English   español  
Please use this identifier to cite or link to this item: http://hdl.handle.net/10261/193176
logo share SHARE logo core CORE   Add this article to your Mendeley library MendeleyBASE

Visualizar otros formatos: MARC | Dublin Core | RDF | ORE | MODS | METS | DIDL | DATACITE
Exportar a otros formatos:


To what extent are bryophytes efficient dispersers?

AuthorsVanderpoorten, Alain; Patiño, Jairo; Désamoré, Aurélie; Laenen, Benjamin; Górski, Piotr; Papp, Beata; Holá, Eva; Korpelainen, Helena; Hardy, Olivier
Spatial genetic structure
Inverse isolation hypothesis
Long‐distance dispersal
Issue Date19-Aug-2019
PublisherBritish Ecological Society
CitationJournal of Ecology 107(5): 2149-2154 (2019)
AbstractBryophytes are typically seen as extremely efficient dispersers. Experimental evidence suggests that efficient short-distance dispersal coupled with random long-distance dispersal (LDD) leads to an inverse isolation effect. Under the latter, a higher genetic diversity of colonizing propagules is expected with increasing isolation, counteracting differentiation beyond the range of short-distance dispersal. This expectation is tested from a review of evidence on spatial genetic structure and analyses of isolation-by-distance (IBD) at different scales. A decay of the IBD signal, characterized by non-significant slopes between kinship coefficients and geographic distance was observed beyond 100 m. A second slope shift was observed at distances larger than 1 km, with a proportion of significant slopes in more than one third of the datasets. The decay of the IBD signal beyond 100 m, which reflects efficient LDD, is consistent with the inverse isolation hypothesis. Persistence of a significant IBD signal at medium ranges in one third of the analysed cases suggests, however, that the inverse isolation effect is not a rule in bryophyte spore dispersal. Furthermore, the higher proportion of significant IBD patterns observed at scales over 100 km likely marks the limits of regional dispersal, beyond which an increasingly smaller proportion of spores travel. Synthesis. We discuss the differences between experimental and genetic estimates of spore dispersal and conclude that geographic distance remains a significant proxy of spore colonization rates, with major consequences for our understanding of actual migration capacities in bryophytes, and hence, our capacity to model range shifts in a changing world.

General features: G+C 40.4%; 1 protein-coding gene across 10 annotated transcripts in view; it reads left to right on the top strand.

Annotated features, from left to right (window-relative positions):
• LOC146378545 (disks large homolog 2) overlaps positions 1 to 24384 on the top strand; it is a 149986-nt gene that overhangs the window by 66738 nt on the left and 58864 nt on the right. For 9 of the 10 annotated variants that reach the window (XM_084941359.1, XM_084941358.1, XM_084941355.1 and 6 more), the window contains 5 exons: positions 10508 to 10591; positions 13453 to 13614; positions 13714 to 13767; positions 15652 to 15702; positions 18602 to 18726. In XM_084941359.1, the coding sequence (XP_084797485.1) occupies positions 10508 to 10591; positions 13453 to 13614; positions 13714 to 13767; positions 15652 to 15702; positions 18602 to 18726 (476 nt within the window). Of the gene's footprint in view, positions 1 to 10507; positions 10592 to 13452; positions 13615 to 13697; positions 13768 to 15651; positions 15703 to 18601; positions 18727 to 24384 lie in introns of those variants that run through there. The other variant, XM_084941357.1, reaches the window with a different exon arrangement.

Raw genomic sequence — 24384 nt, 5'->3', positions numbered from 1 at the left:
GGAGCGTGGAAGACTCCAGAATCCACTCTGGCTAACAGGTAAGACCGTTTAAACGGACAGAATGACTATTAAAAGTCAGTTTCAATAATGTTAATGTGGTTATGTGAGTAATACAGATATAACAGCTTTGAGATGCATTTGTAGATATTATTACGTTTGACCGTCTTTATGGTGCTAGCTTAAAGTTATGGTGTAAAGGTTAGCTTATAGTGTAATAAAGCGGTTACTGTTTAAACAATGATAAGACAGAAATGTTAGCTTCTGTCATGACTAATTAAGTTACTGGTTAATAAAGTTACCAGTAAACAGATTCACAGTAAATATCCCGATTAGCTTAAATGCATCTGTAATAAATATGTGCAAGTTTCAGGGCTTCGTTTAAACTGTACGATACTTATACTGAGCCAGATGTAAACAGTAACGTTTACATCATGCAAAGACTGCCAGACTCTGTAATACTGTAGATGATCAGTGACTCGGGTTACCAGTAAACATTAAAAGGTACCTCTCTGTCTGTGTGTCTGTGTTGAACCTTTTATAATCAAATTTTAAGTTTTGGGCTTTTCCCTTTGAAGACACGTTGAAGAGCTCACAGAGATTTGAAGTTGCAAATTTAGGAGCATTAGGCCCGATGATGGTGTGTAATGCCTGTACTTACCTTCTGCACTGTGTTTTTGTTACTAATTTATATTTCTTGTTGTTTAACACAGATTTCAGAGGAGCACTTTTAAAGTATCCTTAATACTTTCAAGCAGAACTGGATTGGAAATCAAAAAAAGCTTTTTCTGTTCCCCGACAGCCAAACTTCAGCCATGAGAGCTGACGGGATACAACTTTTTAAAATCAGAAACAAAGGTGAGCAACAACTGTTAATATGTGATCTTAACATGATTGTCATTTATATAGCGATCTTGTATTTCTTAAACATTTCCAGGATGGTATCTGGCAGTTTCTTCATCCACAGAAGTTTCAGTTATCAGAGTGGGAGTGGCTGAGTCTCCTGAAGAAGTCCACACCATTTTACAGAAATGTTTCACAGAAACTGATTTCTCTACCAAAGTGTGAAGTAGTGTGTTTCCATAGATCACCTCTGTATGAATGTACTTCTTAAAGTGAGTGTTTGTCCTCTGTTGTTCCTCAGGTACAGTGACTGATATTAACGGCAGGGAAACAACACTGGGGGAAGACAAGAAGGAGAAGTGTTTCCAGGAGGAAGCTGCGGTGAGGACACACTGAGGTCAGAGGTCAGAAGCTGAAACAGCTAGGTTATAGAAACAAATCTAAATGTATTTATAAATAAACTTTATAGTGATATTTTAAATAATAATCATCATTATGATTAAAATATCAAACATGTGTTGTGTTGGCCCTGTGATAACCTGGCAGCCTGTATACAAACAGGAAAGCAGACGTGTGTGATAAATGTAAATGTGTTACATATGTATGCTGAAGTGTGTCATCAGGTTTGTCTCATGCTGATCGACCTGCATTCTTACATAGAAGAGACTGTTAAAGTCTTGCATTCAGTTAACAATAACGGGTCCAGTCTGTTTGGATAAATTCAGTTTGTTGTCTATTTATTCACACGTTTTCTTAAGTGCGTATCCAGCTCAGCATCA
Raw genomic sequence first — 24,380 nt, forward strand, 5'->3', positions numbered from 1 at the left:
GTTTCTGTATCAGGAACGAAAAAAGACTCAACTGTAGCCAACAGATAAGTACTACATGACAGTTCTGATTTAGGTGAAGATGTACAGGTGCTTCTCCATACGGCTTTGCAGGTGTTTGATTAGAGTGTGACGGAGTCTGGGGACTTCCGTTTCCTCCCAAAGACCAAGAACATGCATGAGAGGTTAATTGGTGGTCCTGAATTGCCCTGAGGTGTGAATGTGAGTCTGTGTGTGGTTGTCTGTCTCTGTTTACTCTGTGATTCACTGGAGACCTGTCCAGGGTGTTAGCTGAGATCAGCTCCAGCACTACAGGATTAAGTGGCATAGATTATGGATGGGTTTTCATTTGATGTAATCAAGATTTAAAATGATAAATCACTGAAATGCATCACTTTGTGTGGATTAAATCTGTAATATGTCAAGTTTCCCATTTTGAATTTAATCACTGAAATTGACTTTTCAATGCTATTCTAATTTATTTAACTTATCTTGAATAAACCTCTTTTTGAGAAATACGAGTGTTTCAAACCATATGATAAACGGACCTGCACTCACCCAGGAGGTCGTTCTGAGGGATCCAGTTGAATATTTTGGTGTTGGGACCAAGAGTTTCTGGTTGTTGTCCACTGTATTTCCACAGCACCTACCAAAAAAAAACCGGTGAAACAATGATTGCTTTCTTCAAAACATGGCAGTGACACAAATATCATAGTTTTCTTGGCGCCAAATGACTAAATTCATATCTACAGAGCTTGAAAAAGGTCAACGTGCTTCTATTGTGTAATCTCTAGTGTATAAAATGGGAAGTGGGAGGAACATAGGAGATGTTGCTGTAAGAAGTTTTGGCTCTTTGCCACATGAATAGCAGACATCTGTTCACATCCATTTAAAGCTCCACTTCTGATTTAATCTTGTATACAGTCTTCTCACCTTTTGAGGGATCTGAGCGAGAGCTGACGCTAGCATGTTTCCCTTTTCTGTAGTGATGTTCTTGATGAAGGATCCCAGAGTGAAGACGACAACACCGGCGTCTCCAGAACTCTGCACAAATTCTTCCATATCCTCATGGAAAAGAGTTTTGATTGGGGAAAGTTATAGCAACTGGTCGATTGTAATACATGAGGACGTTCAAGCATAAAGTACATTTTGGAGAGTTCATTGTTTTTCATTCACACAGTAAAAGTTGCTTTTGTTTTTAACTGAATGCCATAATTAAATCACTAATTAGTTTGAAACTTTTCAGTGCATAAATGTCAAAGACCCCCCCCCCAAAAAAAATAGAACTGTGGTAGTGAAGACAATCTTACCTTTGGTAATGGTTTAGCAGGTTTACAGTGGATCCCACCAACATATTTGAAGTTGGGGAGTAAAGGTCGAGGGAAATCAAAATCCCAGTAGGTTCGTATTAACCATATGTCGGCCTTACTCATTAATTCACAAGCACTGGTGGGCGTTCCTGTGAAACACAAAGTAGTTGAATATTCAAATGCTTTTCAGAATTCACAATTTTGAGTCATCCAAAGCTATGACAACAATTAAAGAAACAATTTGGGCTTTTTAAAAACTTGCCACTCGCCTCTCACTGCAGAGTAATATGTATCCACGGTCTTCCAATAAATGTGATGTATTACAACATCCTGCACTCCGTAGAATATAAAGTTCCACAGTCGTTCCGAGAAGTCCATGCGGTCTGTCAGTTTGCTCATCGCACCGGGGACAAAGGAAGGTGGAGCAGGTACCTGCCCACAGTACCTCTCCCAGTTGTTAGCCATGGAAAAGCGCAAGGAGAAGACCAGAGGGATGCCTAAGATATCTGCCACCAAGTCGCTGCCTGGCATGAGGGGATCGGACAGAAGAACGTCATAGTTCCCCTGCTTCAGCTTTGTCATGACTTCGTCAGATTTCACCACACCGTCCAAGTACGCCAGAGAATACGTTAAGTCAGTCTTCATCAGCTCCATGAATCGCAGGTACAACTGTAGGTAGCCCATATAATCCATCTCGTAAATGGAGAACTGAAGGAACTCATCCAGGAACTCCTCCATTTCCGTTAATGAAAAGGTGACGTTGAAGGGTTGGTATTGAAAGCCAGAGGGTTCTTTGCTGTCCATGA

Publisher version (URL)https://besjournals.onlinelibrary.wiley.com/doi/abs/10.1111/1365-2745.13161
Identifiersdoi: 10.1111/1365-2745.13161
e-issn: 1365-2745
issn: 0022-0477
Appears in Collections:(IPNA) Artículos
Files in This Item:
File Description SizeFormat 
accesoRestringido.pdf15,38 kBAdobe PDFThumbnail
Show full item record
Review this work

WARNING: Items in Digital.CSIC are protected by copyright, with all rights reserved, unless otherwise indicated.